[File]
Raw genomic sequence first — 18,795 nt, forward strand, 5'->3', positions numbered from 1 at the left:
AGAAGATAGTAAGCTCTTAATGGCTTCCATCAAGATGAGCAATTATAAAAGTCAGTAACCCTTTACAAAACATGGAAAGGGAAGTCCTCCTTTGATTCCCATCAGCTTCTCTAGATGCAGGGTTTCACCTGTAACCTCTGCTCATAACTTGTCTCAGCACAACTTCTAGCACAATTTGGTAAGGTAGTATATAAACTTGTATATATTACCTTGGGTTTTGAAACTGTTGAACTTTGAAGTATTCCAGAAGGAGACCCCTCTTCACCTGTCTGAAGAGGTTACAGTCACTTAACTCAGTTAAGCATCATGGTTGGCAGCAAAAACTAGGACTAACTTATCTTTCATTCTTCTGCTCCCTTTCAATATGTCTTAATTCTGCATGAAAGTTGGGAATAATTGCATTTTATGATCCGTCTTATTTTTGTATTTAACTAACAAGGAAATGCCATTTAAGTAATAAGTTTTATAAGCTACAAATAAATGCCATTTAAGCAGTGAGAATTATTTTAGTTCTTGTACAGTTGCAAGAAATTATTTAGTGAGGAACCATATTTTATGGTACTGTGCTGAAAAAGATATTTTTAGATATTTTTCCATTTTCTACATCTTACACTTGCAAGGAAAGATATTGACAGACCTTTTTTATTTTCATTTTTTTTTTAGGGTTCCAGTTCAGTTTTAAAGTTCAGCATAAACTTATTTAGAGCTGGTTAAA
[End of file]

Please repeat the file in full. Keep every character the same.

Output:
Raw genomic sequence first — 18,795 nt, forward strand, 5'->3', positions numbered from 1 at the left:
AGAAGATAGTAAGCTCTTAATGGCTTCCATCAAGATGAGCAATTATAAAAGTCAGTAACCCTTTACAAAACATGGAAAGGGAAGTCCTCCTTTGATTCCCATCAGCTTCTCTAGATGCAGGGTTTCACCTGTAACCTCTGCTCATAACTTGTCTCAGCACAACTTCTAGCACAATTTGGTAAGGTAGTATATAAACTTGTATATATTACCTTGGGTTTTGAAACTGTTGAACTTTGAAGTATTCCAGAAGGAGACCCCTCTTCACCTGTCTGAAGAGGTTACAGTCACTTAACTCAGTTAAGCATCATGGTTGGCAGCAAAAACTAGGACTAACTTATCTTTCATTCTTCTGCTCCCTTTCAATATGTCTTAATTCTGCATGAAAGTTGGGAATAATTGCATTTTATGATCCGTCTTATTTTTGTATTTAACTAACAAGGAAATGCCATTTAAGTAATAAGTTTTATAAGCTACAAATAAATGCCATTTAAGCAGTGAGAATTATTTTAGTTCTTGTACAGTTGCAAGAAATTATTTAGTGAGGAACCATATTTTATGGTACTGTGCTGAAAAAGATATTTTTAGATATTTTTCCATTTTCTACATCTTACACTTGCAAGGAAAGATATTGACAGACCTTTTTTATTTTCATTTTTTTTTTAGGGTTCCAGTTCAGTTTTAAAGTTCAGCATAAACTTATTTAGAGCTGGTTAAA